Thursday, February 5, 2015

Detonating outwardly.

I originally wrote this in October of 2014, as a response to several weeks of news coverage following the Ottawa shooting at Parlimant Hill. I wanted to post it here, as it touches on the themes of my blog.


A poll in October of last year showed 38% of Canadians recognize the misery of the Parliament Hill shooting as being the result of mental illness, and not a "terrorist attack." I want to say something about this. It's been on my mind for a while.

This man was neglected and our systems ignored him when there were clear signs of distress and danger. Same goes for the guy behind the death in St-Jean. There's all this talk about how he came to be radicalised, the websites, the messages, but what about the actual path that led him to that "radicalisation?" I'm talking about the everyday, about the flagrant dismissal of family members attempting to intervene. About these people themselves asking to be removed from the world.

Mental health, or more concisely, the lack of mental health care systems and access is a growing shortfall. It infuriates me that the varied vocalizations of "I am in pain," go unnoticed, and that the only thing that is heard is the eventual scream of an individuals utter collapse of self.

Whether living through/with post-partum, anxiety and panic, bipolar disorder, chronic depression or some other disordered hurt, we all live with this or love someone who does - so I implore us all to be more compassionate, more understanding, and above all else incensed with the ways in which this on-going pain is ignored - often resulting in internalized horrors detonating outwardly.

This has been in my mind since the shooting. Nathan Cirillo was a kid. He lost his life doing his job, standing guard at a memorial for those he'd come to represent so fucking tragically.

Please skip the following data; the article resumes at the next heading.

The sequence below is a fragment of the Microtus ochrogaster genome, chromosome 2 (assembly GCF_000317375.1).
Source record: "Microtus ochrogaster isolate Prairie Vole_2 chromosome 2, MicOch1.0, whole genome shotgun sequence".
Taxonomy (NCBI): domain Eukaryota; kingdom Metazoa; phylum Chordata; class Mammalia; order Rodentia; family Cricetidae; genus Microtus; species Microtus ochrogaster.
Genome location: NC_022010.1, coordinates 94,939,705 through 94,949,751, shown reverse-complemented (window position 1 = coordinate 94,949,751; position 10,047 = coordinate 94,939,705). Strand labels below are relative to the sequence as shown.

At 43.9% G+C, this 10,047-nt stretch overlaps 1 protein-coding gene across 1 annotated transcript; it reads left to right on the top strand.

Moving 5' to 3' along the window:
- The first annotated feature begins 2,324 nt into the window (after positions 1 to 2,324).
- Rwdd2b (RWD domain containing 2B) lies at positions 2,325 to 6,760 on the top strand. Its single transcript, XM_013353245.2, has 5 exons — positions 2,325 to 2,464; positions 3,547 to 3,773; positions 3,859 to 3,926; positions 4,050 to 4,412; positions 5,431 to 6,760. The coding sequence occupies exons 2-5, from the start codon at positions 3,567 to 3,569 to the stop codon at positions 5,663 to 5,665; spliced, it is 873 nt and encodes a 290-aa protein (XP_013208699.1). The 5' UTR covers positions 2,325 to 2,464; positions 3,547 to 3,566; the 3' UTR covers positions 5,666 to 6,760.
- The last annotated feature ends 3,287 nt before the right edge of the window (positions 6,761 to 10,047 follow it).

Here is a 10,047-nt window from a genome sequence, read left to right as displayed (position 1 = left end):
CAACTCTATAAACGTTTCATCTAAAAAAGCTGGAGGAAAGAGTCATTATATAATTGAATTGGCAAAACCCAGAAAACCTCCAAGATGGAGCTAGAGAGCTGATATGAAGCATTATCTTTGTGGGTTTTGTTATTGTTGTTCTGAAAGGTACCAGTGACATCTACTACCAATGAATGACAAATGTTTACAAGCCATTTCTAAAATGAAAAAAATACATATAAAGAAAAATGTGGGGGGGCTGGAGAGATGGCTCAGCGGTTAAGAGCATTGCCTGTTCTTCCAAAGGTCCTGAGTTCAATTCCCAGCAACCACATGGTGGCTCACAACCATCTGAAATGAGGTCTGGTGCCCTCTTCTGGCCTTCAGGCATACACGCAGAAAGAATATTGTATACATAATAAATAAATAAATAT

And the other, he lost himself and his life over a longer period of time. And though he made choices, he was also forfeited to his diseases - diseases of the mind, and diseases of hate. All of it painful.

To be honest, I was surprised that 38% of Canadians understood the role mental health probably played in this heartbreaking story. Like most living with mental illness, I internalize, and I often feel alone, unable, and conquered. So, this statistic opened me up to the reality that there are folks out there who understand what’s going on for some of us.

It's only as I get older that I start to comprehend what health care really means to people and to a nation and culture. We here in Canada don't have a functioning mental health care system. We don't have the resources. We don't have the spaces. We have suicide hotlines that say "don't kill yourself" but we have deafening silence for all that comes afterwards.

Locally, here in Montreal I take the metro and walk-by people visibly living their mental health issues, daily. If I walk from Peel metro to Berri, I will walk by dozens of people who seem to be in distress. I can't help but identify with them. Maybe if I had turned to drugs, my mental illness would look very different today. Maybe you'd walk by me. I'd be one of those with a dog and a clever sign.

In Quebec, countless of us do not have a family doctor, myself included. Will it take protesting? Is that the only way our elected officials pretend to give a shit? I am able and be active in my own wellness, seeking what I need, and facing brick wall after brick wall in the form of waiting lists and non-existent referrals. Phone-calls to busy signals and disconnected phone lines. Put me in a room with a "hang in there kitty" poster and I'll burn the fucking building down.
I'm frustrated with the ways in which isolationism is applied to every event, every individual. As if nothing is connected. Context is never considered. Black boys being shot in parks, and it being represented as having nothing to do with his race or gun-culture. At 12, he's a "young man," a white girl at 15 is still considered "a child" in sex-crime related reporting. Their childhoods are not of the same value, and are not given the same space. I make the mistake of reading the comment section of an article, and I want to weep for humanity.

It's all connected. Our misery and the misery of others.

It’s too easy to de-contextualize. Too easy to blame the individual and not their environment and everything that came before.

Prevention is what I'm highlighting here, and prevention is only possible through support and access to the necessary services.
Let's all try and be better. But more importantly, let's start demanding better of the systems our ancestors built and that we maintain.

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